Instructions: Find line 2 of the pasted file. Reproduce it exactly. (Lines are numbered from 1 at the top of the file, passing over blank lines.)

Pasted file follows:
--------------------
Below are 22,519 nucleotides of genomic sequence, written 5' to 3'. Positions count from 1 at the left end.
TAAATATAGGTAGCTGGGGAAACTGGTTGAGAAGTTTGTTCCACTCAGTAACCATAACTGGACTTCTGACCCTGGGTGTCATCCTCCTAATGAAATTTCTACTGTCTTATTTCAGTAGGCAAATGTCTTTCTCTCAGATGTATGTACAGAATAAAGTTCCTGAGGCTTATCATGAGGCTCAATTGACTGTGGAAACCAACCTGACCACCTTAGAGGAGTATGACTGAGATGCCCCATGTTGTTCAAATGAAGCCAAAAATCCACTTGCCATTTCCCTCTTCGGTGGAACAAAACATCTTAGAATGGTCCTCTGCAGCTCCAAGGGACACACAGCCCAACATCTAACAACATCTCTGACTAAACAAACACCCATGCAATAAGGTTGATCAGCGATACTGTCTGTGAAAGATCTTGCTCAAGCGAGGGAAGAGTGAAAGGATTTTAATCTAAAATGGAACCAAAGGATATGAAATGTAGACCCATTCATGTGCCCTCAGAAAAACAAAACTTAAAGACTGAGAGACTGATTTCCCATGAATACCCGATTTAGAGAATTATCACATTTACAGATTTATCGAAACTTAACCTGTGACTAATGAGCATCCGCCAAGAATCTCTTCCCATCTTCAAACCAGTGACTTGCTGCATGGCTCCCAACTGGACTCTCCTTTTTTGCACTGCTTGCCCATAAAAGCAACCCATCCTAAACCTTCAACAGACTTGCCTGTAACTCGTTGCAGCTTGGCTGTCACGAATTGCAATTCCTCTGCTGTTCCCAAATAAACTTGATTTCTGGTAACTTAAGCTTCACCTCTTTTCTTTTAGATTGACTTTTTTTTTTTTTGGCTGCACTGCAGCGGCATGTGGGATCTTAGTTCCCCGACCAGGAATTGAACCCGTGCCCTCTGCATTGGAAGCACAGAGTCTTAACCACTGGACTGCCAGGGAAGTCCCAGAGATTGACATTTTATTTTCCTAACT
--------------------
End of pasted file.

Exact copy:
TAAATATAGGTAGCTGGGGAAACTGGTTGAGAAGTTTGTTCCACTCAGTAACCATAACTGGACTTCTGACCCTGGGTGTCATCCTCCTAATGAAATTTCTACTGTCTTATTTCAGTAGGCAAATGTCTTTCTCTCAGATGTATGTACAGAATAAAGTTCCTGAGGCTTATCATGAGGCTCAATTGACTGTGGAAACCAACCTGACCACCTTAGAGGAGTATGACTGAGATGCCCCATGTTGTTCAAATGAAGCCAAAAATCCACTTGCCATTTCCCTCTTCGGTGGAACAAAACATCTTAGAATGGTCCTCTGCAGCTCCAAGGGACACACAGCCCAACATCTAACAACATCTCTGACTAAACAAACACCCATGCAATAAGGTTGATCAGCGATACTGTCTGTGAAAGATCTTGCTCAAGCGAGGGAAGAGTGAAAGGATTTTAATCTAAAATGGAACCAAAGGATATGAAATGTAGACCCATTCATGTGCCCTCAGAAAAACAAAACTTAAAGACTGAGAGACTGATTTCCCATGAATACCCGATTTAGAGAATTATCACATTTACAGATTTATCGAAACTTAACCTGTGACTAATGAGCATCCGCCAAGAATCTCTTCCCATCTTCAAACCAGTGACTTGCTGCATGGCTCCCAACTGGACTCTCCTTTTTTGCACTGCTTGCCCATAAAAGCAACCCATCCTAAACCTTCAACAGACTTGCCTGTAACTCGTTGCAGCTTGGCTGTCACGAATTGCAATTCCTCTGCTGTTCCCAAATAAACTTGATTTCTGGTAACTTAAGCTTCACCTCTTTTCTTTTAGATTGACTTTTTTTTTTTTTGGCTGCACTGCAGCGGCATGTGGGATCTTAGTTCCCCGACCAGGAATTGAACCCGTGCCCTCTGCATTGGAAGCACAGAGTCTTAACCACTGGACTGCCAGGGAAGTCCCAGAGATTGACATTTTATTTTCCTAACT